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Fat Tony is on fire

Mike Williams, affectionately known as "Fat Tony"

Mike Williams, affectionately known as “Fat Tony”

Mike ‘Fat Tony’ Williams is on fire. His latest column in the HB Today is about holding the ratbags in the Hawkes Bay to account these elections.

It looks like the Hawke’s Bay water contamination scandal and the proposed Ruataniwha dam scheme have morphed into one issue in many people’s minds and will influence the outcome of the local elections.

The revelation that unconsented feedlots with unknown numbers of livestock have been established along our rivers is enough to make a mockery of the desperate attempts of dam supporters and irrigation fanatics to convince us that cows can’t be responsible for the gastro bug that afflicted so many.

Those who have developed an interest in the dam plan, whether for or against, should take the time to read the Court of Appeal decision that has stopped the scheme in its tracks. This decision is easily accessible and can be found as the last published decision in August this year on the Court of Appeal website.

The full title of the decision is “Royal Forest and Bird Protection Society of New Zealand Incorporated v Minister of Conservation”.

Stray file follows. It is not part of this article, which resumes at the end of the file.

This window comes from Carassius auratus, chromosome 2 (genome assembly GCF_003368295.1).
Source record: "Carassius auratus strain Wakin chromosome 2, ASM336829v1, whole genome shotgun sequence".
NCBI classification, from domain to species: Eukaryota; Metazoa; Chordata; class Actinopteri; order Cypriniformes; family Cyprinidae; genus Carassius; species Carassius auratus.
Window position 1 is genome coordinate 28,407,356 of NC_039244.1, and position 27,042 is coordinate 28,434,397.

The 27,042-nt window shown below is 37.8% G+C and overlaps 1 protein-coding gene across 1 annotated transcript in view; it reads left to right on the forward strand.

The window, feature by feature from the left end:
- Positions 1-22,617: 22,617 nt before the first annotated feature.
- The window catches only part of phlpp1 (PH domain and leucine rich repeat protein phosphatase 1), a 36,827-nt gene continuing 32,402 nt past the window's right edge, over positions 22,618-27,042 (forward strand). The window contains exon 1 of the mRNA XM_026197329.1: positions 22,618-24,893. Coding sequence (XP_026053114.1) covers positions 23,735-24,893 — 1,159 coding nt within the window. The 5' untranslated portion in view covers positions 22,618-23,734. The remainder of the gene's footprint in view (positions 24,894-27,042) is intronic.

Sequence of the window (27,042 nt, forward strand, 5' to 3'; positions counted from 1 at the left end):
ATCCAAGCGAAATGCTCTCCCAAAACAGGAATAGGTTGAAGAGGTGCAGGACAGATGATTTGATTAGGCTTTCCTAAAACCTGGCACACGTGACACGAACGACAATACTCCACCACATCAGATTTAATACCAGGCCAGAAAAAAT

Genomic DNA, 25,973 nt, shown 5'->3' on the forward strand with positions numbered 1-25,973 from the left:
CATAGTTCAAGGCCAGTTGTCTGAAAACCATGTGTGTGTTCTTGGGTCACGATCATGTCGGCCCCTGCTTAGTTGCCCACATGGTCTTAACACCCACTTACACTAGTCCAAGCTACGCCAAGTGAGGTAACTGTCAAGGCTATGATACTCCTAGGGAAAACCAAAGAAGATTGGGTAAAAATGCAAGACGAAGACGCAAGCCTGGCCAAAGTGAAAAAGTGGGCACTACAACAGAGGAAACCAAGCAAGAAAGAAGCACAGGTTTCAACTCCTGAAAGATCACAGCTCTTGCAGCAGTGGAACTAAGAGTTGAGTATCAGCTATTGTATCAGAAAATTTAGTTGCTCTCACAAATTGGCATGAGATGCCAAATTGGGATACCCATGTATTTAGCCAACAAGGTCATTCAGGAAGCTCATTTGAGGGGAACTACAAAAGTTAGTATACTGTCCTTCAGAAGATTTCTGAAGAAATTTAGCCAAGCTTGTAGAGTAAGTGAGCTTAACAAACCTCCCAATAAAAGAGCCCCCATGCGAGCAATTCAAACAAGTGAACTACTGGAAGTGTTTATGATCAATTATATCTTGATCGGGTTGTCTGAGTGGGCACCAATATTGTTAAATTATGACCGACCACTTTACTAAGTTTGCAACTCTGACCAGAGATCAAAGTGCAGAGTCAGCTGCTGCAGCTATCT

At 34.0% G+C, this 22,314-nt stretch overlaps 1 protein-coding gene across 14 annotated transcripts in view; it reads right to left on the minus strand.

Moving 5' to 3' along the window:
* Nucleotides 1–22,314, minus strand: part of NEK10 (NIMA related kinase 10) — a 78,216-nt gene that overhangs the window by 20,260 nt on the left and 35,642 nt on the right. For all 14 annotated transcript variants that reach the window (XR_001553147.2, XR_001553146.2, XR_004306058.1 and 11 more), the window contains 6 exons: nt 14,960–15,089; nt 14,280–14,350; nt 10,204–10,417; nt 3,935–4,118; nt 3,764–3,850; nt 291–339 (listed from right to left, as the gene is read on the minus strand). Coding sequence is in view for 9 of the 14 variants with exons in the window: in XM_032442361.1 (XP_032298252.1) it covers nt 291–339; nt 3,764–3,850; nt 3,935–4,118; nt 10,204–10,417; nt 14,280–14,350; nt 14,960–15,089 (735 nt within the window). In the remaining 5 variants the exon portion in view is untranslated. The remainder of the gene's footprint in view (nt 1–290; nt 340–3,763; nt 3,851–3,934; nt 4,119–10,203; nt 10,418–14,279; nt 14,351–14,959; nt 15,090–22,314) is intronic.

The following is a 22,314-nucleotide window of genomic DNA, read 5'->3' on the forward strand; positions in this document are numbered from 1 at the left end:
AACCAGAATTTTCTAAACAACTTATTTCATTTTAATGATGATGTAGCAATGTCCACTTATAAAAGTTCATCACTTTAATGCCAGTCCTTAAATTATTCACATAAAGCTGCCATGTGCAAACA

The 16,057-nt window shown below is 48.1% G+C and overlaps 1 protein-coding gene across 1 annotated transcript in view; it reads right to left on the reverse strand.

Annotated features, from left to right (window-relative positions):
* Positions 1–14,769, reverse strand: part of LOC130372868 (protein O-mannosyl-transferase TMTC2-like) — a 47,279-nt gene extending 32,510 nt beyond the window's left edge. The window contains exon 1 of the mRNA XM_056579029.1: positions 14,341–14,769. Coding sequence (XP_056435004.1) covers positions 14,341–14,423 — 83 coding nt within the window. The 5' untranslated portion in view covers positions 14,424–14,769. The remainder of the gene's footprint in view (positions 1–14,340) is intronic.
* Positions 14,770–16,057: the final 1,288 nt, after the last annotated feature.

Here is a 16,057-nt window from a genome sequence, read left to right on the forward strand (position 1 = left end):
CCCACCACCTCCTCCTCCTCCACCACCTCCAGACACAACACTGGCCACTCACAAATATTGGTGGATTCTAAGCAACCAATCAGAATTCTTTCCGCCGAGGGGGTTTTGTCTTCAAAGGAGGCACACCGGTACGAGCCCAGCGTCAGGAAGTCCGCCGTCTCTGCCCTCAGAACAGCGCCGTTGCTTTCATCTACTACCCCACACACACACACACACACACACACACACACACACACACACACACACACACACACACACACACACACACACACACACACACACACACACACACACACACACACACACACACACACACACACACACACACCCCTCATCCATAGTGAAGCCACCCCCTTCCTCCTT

The legal background to this action comes from the basic design of the dam which, to be financially viable, must flood two pieces of land amounting to 22 hectares which are within the Ruahine Forest Park (RFP) and are therefore the responsibility of the Department of Conservation.

The promoters of the dam plan devised a swap whereby DOC would relinquish the required land in return for a bigger piece of land known as the Smedley Block that the dam promoters, The Hawke’s Bay Regional Investment Company (HBRIC), would purchase and swap.

This land swap has always been crucial to the scheme. Without the right to inundate these two parts of the RFP, I’m told that any dam would contain less than one third of the capacity of the planned dam.

At that capacity, the scheme is simply not viable.  

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Mike Williams on leadership of Labour and of National

Mike,”Fat Tony” Williams was Labour’s best fundraiser. He was also the president of Labour under Helen Clark and resigned shortly after the 2008 election loss.

He writes in the “Hawkes Bay Today” about Labour’s leadership problems:

THE week in politics graphically underlined the knife-edge result of the 2014 general election.